This is just a drill

Volunteers walked through mud, weeds and melting snow, searching for her body.

John Hoff

When I talk to people about the need for better security on campus, I always find myself bringing up the University of North Dakota-Grand Forks and the murder of Dru Sjodin. I attended UND when Sjodin was abducted and, months later, found sexually assaulted and murdered.

A small, closely knit campus is like a quilt, with every person an irreplaceable part of the whole. If a patch representing one person is brutally ripped from the quilt, the entire fabric of the campus community is altered. The eye and heart is drawn, again and again, to the missing piece even if the vast majority of the quilt remains.

So it was with Dru Sjodin. Almost everybody who was on the UND campus during that time has a personal anecdote from the long, dark, awful era that stretched from Sjodin’s abduction, to the arrest of a suspect, to discovery of Sjodin’s body, then the trial of the man who murdered her, his conviction, death penalty, and now the current phase of hopeless, drawn out appeals to dodge execution.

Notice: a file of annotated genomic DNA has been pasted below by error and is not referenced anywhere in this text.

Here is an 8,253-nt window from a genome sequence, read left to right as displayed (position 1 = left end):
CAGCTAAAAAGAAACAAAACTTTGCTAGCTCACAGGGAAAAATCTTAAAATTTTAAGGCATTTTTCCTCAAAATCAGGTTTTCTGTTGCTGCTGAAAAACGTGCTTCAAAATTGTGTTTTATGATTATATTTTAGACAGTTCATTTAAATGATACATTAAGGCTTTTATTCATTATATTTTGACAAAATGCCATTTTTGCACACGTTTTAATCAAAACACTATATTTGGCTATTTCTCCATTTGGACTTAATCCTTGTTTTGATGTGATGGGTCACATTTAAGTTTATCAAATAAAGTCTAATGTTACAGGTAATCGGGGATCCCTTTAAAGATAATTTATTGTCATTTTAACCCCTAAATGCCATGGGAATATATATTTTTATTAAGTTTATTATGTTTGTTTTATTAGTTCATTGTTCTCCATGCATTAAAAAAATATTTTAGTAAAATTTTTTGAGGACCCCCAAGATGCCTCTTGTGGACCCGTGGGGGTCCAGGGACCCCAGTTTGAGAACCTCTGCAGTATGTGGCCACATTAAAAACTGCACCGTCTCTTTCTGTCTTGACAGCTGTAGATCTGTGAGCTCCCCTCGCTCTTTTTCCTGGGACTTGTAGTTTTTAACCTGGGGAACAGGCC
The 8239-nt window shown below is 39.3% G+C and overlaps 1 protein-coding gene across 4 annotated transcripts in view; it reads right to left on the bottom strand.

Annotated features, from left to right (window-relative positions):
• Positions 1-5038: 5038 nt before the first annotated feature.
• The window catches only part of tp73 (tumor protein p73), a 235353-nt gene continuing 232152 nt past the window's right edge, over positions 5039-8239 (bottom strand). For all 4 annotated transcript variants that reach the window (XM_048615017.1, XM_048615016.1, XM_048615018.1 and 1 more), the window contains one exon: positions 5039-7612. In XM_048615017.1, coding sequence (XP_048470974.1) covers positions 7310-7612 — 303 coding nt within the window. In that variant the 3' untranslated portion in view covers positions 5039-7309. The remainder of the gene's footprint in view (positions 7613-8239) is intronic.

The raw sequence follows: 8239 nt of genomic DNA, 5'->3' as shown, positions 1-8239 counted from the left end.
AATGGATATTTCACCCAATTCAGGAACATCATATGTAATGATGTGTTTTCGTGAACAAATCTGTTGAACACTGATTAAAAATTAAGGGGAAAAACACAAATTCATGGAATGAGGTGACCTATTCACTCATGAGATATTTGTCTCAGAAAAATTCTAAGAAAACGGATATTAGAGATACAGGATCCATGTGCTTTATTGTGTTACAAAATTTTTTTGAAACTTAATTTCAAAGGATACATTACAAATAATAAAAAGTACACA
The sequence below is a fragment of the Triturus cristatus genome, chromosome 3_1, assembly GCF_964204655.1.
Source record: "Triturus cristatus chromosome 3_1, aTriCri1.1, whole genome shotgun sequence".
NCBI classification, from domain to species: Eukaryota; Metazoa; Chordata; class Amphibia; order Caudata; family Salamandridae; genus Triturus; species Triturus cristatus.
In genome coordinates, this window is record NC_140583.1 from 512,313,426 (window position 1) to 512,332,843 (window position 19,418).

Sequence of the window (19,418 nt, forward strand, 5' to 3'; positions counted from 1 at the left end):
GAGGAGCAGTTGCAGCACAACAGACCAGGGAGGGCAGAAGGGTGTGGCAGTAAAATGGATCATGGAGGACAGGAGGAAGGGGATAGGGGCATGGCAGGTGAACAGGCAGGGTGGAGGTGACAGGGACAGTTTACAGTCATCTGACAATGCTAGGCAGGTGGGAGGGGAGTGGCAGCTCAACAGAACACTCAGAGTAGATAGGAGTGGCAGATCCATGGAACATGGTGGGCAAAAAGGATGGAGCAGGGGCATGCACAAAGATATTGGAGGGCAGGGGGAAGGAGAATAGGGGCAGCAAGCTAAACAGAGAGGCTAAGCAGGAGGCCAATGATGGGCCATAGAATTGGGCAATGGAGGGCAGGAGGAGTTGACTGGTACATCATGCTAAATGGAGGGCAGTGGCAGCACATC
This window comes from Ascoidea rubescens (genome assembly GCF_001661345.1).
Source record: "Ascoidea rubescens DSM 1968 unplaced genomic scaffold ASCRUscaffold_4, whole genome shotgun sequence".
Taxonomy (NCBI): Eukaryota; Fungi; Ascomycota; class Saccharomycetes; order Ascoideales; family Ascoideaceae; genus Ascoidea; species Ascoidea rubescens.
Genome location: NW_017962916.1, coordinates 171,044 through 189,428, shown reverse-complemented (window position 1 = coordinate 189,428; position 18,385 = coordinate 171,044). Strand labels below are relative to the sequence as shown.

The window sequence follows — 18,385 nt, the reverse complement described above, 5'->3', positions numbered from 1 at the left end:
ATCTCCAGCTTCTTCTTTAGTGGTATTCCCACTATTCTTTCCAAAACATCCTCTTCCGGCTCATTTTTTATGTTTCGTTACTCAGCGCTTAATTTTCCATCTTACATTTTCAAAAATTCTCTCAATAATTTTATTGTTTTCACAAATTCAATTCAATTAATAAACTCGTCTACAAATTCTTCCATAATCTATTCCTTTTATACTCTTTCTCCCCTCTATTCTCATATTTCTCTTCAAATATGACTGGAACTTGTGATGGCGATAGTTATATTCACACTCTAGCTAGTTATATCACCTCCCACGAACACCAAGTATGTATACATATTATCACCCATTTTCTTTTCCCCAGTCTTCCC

I first heard about the abduction during a meeting of the UND Student Senate while waiting to speak during the public comment period.

A friend of Sjodin went to the podium and explained about her alarming disappearance. He was trying to speak calmly, but it was easy to see he was frantic inside. He had a handful of flyers. His hand shook. His voice quavered. It was important everybody should know about the situation and post flyers, he said, please. Please.

As days wore on chilling details were aired in the media, but no suspect had been arrested. The mood of the UND campus community hovered just slightly below raw fear. It seemed the person who did this might be anybody or (more precisely) any grown male.

I remember young men on the small campus saying how terrible it was, and then mentioning all-too-casually how they were in a bar at the time with four, possibly six friends which they could certainly name. I myself managed to confirm I had been sending an e-mail around the moment of the abduction. Who on earth did it? We were going crazy to know the truth.